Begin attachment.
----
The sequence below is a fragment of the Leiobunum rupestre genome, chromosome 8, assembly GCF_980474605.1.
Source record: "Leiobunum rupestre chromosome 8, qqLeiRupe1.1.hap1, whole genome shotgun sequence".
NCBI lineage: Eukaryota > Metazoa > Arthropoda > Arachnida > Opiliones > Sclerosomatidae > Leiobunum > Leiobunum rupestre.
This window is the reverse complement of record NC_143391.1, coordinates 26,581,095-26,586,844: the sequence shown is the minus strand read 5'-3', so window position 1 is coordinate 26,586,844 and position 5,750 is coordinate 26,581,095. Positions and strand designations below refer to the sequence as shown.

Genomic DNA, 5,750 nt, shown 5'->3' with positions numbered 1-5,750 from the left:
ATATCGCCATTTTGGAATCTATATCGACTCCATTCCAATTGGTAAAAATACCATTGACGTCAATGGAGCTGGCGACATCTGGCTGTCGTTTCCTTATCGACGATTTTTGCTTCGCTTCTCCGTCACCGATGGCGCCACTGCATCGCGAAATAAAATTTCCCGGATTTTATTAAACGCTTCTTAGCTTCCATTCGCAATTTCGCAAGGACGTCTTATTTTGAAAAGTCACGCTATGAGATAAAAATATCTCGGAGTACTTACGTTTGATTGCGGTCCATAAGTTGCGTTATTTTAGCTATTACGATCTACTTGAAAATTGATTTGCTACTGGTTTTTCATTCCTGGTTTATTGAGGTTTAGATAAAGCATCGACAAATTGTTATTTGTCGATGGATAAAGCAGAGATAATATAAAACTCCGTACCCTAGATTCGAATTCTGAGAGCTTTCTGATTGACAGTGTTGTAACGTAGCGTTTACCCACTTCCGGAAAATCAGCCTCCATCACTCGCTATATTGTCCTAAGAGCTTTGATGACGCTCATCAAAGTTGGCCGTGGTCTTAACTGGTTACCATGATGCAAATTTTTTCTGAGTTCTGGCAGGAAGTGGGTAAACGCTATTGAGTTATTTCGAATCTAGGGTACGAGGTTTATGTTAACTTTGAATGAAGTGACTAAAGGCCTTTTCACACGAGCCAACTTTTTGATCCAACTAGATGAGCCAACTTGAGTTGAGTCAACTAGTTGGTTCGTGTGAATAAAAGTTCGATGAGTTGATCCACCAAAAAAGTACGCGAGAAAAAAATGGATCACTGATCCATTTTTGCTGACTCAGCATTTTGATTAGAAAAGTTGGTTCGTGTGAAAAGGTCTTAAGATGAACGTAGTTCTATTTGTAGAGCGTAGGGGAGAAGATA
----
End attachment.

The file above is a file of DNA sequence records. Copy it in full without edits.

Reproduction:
The sequence below is a fragment of the Leiobunum rupestre genome, chromosome 8, assembly GCF_980474605.1.
Source record: "Leiobunum rupestre chromosome 8, qqLeiRupe1.1.hap1, whole genome shotgun sequence".
NCBI lineage: Eukaryota > Metazoa > Arthropoda > Arachnida > Opiliones > Sclerosomatidae > Leiobunum > Leiobunum rupestre.
This window is the reverse complement of record NC_143391.1, coordinates 26,581,095-26,586,844: the sequence shown is the minus strand read 5'-3', so window position 1 is coordinate 26,586,844 and position 5,750 is coordinate 26,581,095. Positions and strand designations below refer to the sequence as shown.

Genomic DNA, 5,750 nt, shown 5'->3' with positions numbered 1-5,750 from the left:
ATATCGCCATTTTGGAATCTATATCGACTCCATTCCAATTGGTAAAAATACCATTGACGTCAATGGAGCTGGCGACATCTGGCTGTCGTTTCCTTATCGACGATTTTTGCTTCGCTTCTCCGTCACCGATGGCGCCACTGCATCGCGAAATAAAATTTCCCGGATTTTATTAAACGCTTCTTAGCTTCCATTCGCAATTTCGCAAGGACGTCTTATTTTGAAAAGTCACGCTATGAGATAAAAATATCTCGGAGTACTTACGTTTGATTGCGGTCCATAAGTTGCGTTATTTTAGCTATTACGATCTACTTGAAAATTGATTTGCTACTGGTTTTTCATTCCTGGTTTATTGAGGTTTAGATAAAGCATCGACAAATTGTTATTTGTCGATGGATAAAGCAGAGATAATATAAAACTCCGTACCCTAGATTCGAATTCTGAGAGCTTTCTGATTGACAGTGTTGTAACGTAGCGTTTACCCACTTCCGGAAAATCAGCCTCCATCACTCGCTATATTGTCCTAAGAGCTTTGATGACGCTCATCAAAGTTGGCCGTGGTCTTAACTGGTTACCATGATGCAAATTTTTTCTGAGTTCTGGCAGGAAGTGGGTAAACGCTATTGAGTTATTTCGAATCTAGGGTACGAGGTTTATGTTAACTTTGAATGAAGTGACTAAAGGCCTTTTCACACGAGCCAACTTTTTGATCCAACTAGATGAGCCAACTTGAGTTGAGTCAACTAGTTGGTTCGTGTGAATAAAAGTTCGATGAGTTGATCCACCAAAAAAGTACGCGAGAAAAAAATGGATCACTGATCCATTTTTGCTGACTCAGCATTTTGATTAGAAAAGTTGGTTCGTGTGAAAAGGTCTTAAGATGAACGTAGTTCTATTTGTAGAGCGTAGGGGAGAAGATA